“There is one and only one social responsibility of business – to use its resources and engage in activities designed to increase its profits so long as it stays within the rules of the game, which is to say, engages in open and free competition without deception or fraud”Milton Friedman, Capitalism and Freedom (1962)
“If we believe in the fundamental goodness of man, we are doomed”Professor Robert Hare, Specialist in Psychopathy studies, University of British Columbia.
Global inequality has reached catastrophic levels. 1 per cent of the world’s population owns 45 per cent of the wealth (2015 Global Wealth Report), whilst many millions of people are either unemployed or trapped in jobs which barely offer subsistence pay, with no employment protections.
Climate change is hurling the planet towards oblivion, yet investors continue to finance “dirty” industries. Politicians introduce only relatively minor measures to address the crisis. Industrialists push ahead with environmental destruction in the name of profit – in spite of the fact their own children and grandchildren will be among those to bear the most severe consequences.
Wars, violence and genocides are common. Minority groups are discriminated against and marginalised. Given all of the above, anyone could be forgiven for agreeing with Bob Hare’s quote.
I have to confess I do believe that most human beings are essentially good. Research carried out at Yale University in 2012 suggested that not only do babies tend to have a sense of right and wrong, but also an instinct to prefer good over evil.
We know there are many millions of people across the world who passionately believe in, and will fight to the death for a better world. It does appear though that insufficient numbers of them are occupying positions with the necessary power and wherewithal to expedite progress towards a more humane society and sustainable planet. Meanwhile, many of those who are in those positions often seem reluctant to embrace any changes, sometimes even actively working to undermine them.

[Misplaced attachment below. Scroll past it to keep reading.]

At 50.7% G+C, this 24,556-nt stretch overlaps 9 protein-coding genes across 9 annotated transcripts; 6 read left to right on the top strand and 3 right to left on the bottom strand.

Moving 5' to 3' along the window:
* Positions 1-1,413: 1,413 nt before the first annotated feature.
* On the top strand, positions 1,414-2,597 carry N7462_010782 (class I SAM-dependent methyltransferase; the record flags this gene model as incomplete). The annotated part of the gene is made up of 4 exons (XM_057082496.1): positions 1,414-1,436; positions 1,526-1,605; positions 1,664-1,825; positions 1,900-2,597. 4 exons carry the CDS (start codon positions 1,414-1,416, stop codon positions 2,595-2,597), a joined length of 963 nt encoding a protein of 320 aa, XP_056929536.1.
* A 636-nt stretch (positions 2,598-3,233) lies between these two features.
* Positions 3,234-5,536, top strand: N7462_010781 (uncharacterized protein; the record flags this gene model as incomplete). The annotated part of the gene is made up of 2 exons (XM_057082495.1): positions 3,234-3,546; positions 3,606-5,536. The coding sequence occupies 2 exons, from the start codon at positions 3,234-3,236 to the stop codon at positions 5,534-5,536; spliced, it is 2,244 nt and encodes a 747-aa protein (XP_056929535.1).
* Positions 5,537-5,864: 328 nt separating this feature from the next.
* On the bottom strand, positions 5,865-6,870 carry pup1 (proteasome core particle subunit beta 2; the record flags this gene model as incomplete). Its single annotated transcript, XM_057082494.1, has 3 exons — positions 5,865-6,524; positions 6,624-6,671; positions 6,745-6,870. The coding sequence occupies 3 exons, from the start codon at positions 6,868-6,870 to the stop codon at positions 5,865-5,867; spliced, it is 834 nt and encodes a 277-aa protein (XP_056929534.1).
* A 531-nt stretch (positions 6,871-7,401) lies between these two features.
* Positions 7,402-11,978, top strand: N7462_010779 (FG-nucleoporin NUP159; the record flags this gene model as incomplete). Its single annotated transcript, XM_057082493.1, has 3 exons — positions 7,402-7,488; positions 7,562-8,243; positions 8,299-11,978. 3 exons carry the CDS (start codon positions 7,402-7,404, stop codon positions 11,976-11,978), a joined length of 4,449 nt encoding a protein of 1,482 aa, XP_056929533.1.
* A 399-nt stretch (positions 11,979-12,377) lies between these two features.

So, why are we in this mess?
My background is in psychotherapy and I have an interest in the collective impact of individuals who display psychopathic traits. Perhaps we need to consider the possibility that in some cases it is not only a question of morality, but also related to the manner in which some individual brains function.
The term “psychopath”, refers to people who display what is known by mental health professionals as “The Dark Triad”, namely: narcissism, Machiavellianism and psychopathy. These individuals consistently show themselves to be unable to show empathy or remorse, regarding others as no more than instruments of gratification or disposable “things” to be used for their own gain. They can also be grandiose, crave power and prestige and highly intelligent and adept at “reading” others.
Obviously, we can all show aspects of the above and have the potential to make selfish and immoral choices. In psychopaths however these characteristics are structural. This is their baseline view of themselves and the world.
In the UK, some researchers have estimated that around 1 per cent of males and 0.5-0.7 per cent of females are psychopaths. However this being a spectrum disorder, there are likely to be many more individuals showing psychopathic traits not included in the estimates because they are not considered “full blown” psychopaths
The public perception of the psychopath has largely been shaped by the media. One potent example being Hannibal Lecter in the 1991 film “Silence of the Lambs”. Lecter is smooth, chillingly calculating, oozes malice and displays preternatural powers of deduction and intellect. Our worst bogeyman personified.
If we only look in prisons, that’s the only place where we will find psychopaths. What seems to be less commonly considered are the non-criminal psychopaths. Individuals who put on a suit or uniform every day and go off to work – very often as policy makers in society. People who display very high levels of self confidence, ambition and drive are usually very attractive to employers. A willingness to be ruthless and do what is ‘necessary’, make ‘tough decisions’ unclouded by emotion is also usually seen as highly desirable, particularly for those in leadership roles.
Many common interview questions are specifically designed to ascertain those very qualities. How many job applicants are scrutinised on the nature of their moral compass?